The first opportunity is the development of new technologies that enhance communication between administrators, and between administrators and citizens. Managers overseeing complex governing networks can communicate electronically with human capital regardless of geographic location, or deployment in the field. In addition, management dashboards such as those described by Edwards and Thomas (2005) can give managers and staff real-time financial and performance data that can be used to improve performance. In addition, social media tools allow government organizations to communicate directly with their citizens, provide real-time service updates, and provide a venue for direct communication between bureaucrat and citizen. These opportunities can improve performance, and help bureaucracies overcome the previously mentioned legitimacy challenge.

The second opportunity is the greater understanding of the human element within public administration. Gabris and Nelson (2013), Grissom (2014) and others, have built on the foundations of the human relations school in public administration by demonstrating how governance teams can improve organizational performance through improved group dynamics. Thus, simple steps like minimizing conflict and working to build trust can improve overall performance. The further development of this line of research can show what steps all public service organizations can take to improve their performance regardless of the context in which they are operating.

The third opportunity is the expanding networks of nonprofit organizations and social entrepreneurs actively involved in public administration. While the blurring of sectors brings challenges as mentioned, it can also yield new innovative governance approaches stemming from previously untapped resources. The growth of networks can also bring the financial resources of private foundations to policy areas where government support is waning. Overall, networks can, as articulated by O’Toole (1997), bring a larger plate of solutions to bear on entrenched public problems.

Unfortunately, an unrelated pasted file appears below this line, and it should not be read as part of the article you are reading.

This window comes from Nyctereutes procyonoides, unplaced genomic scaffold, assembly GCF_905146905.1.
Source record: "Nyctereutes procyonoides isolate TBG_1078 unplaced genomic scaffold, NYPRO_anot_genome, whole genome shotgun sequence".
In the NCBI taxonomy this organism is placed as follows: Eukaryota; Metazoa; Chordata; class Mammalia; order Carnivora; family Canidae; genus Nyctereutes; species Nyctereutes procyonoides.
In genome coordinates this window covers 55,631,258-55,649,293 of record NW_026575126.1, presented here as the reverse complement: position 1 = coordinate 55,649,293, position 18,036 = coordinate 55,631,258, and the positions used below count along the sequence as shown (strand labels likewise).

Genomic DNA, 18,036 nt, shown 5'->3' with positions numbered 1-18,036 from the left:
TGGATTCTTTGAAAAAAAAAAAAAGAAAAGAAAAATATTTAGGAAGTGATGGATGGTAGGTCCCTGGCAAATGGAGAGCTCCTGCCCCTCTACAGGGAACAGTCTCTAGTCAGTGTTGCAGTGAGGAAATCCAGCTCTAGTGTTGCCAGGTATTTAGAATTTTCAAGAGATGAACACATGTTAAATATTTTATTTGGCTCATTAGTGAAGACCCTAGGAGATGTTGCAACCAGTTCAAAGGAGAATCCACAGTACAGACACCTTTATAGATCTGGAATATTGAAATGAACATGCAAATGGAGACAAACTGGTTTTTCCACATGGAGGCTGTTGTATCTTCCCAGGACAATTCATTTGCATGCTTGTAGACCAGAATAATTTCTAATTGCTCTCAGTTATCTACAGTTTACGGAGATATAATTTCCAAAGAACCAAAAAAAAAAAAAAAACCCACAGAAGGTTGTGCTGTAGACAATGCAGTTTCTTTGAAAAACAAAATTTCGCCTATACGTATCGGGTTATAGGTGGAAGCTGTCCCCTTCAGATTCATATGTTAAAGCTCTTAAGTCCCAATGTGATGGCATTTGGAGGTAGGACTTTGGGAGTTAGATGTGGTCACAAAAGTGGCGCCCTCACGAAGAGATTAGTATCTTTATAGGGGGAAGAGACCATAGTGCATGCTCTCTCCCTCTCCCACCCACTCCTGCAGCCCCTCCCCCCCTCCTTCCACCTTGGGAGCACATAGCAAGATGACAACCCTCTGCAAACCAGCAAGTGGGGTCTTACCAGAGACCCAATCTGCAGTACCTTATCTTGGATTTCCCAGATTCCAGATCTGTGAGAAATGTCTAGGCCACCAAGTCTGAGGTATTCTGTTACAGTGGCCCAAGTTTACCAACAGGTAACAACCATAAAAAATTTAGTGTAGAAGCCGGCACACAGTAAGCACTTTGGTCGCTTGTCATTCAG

Frederickson’s framework brings to light the inherent difficulty of defining effectiveness and ensuring equity in the field of public administration. However, because all citizens sacrifice freedom and treasure to participate in a governed society, working towards the goals of effectiveness and equity is a moral imperative. Thus, the greatest asset for the field of public administration is the large number of scholars and practitioners working everyday to find new approaches for addressing the complex challenge of implementing the public interest. This body of competence, when bound with the academic roots of public administration through the continuity of theory, has the opportunity to provide research-supported solutions to the challenge of public governance.

Works Cited

Edwards, D., & Thomas, J. C. (2005). Developing a Municipal Performance‐Measurement System: Reflections on the Atlanta Dashboard. Public Administration Review65(3), 369-376.

Frederickson, H. G. (2005). The State of Social Equity in American Public Administration. National Civic Review (Winter), 31-38.

Gabris, G. T., & Nelson, K. L. (2013). Transforming Municipal Boards into Accountable, High-Performing Teams: Toward a Diagnostic Model of Governing Board Effectiveness. Public Performance & Management Review, 36(3), 472-495.

Grissom, J. A. (2014). Is Discord Detrimental? Using Institutional Variation to Identify the Impact of Public Governing Board Conflict on Outcomes. Journal of Public Administration Research and Theory, 24(2), 289-315.

O’Toole, L. J. (1997). Treating networks seriously: Practical and research-based agendas in public administration. Public Administration Review, 57(1): 45-52.

Stillman, R. J. (1999). Preface to Public Administration (2nd ed.). Burke, VA: Chatelaine Press.